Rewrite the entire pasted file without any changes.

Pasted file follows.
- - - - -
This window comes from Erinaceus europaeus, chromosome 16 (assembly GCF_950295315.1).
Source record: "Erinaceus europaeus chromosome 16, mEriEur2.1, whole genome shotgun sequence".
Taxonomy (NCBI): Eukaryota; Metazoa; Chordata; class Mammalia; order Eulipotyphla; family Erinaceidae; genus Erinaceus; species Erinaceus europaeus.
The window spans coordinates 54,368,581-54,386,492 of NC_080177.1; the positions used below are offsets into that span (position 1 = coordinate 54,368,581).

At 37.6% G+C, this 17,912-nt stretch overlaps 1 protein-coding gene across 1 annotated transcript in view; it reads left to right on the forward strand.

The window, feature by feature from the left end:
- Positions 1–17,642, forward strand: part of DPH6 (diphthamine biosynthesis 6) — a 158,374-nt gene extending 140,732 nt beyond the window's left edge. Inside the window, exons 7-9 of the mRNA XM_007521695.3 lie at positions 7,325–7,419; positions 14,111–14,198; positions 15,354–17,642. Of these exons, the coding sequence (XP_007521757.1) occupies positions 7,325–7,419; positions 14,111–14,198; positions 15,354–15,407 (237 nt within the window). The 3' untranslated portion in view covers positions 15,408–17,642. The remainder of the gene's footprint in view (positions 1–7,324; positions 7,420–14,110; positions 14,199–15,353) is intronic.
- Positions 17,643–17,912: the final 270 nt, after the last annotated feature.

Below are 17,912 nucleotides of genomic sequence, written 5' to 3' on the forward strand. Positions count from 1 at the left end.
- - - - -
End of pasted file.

This window comes from Erinaceus europaeus, chromosome 16 (assembly GCF_950295315.1).
Source record: "Erinaceus europaeus chromosome 16, mEriEur2.1, whole genome shotgun sequence".
Taxonomy (NCBI): Eukaryota; Metazoa; Chordata; class Mammalia; order Eulipotyphla; family Erinaceidae; genus Erinaceus; species Erinaceus europaeus.
The window spans coordinates 54,368,581-54,386,492 of NC_080177.1; the positions used below are offsets into that span (position 1 = coordinate 54,368,581).

At 37.6% G+C, this 17,912-nt stretch overlaps 1 protein-coding gene across 1 annotated transcript in view; it reads left to right on the forward strand.

The window, feature by feature from the left end:
- Positions 1–17,642, forward strand: part of DPH6 (diphthamine biosynthesis 6) — a 158,374-nt gene extending 140,732 nt beyond the window's left edge. Inside the window, exons 7-9 of the mRNA XM_007521695.3 lie at positions 7,325–7,419; positions 14,111–14,198; positions 15,354–17,642. Of these exons, the coding sequence (XP_007521757.1) occupies positions 7,325–7,419; positions 14,111–14,198; positions 15,354–15,407 (237 nt within the window). The 3' untranslated portion in view covers positions 15,408–17,642. The remainder of the gene's footprint in view (positions 1–7,324; positions 7,420–14,110; positions 14,199–15,353) is intronic.
- Positions 17,643–17,912: the final 270 nt, after the last annotated feature.

Below are 17,912 nucleotides of genomic sequence, written 5' to 3' on the forward strand. Positions count from 1 at the left end.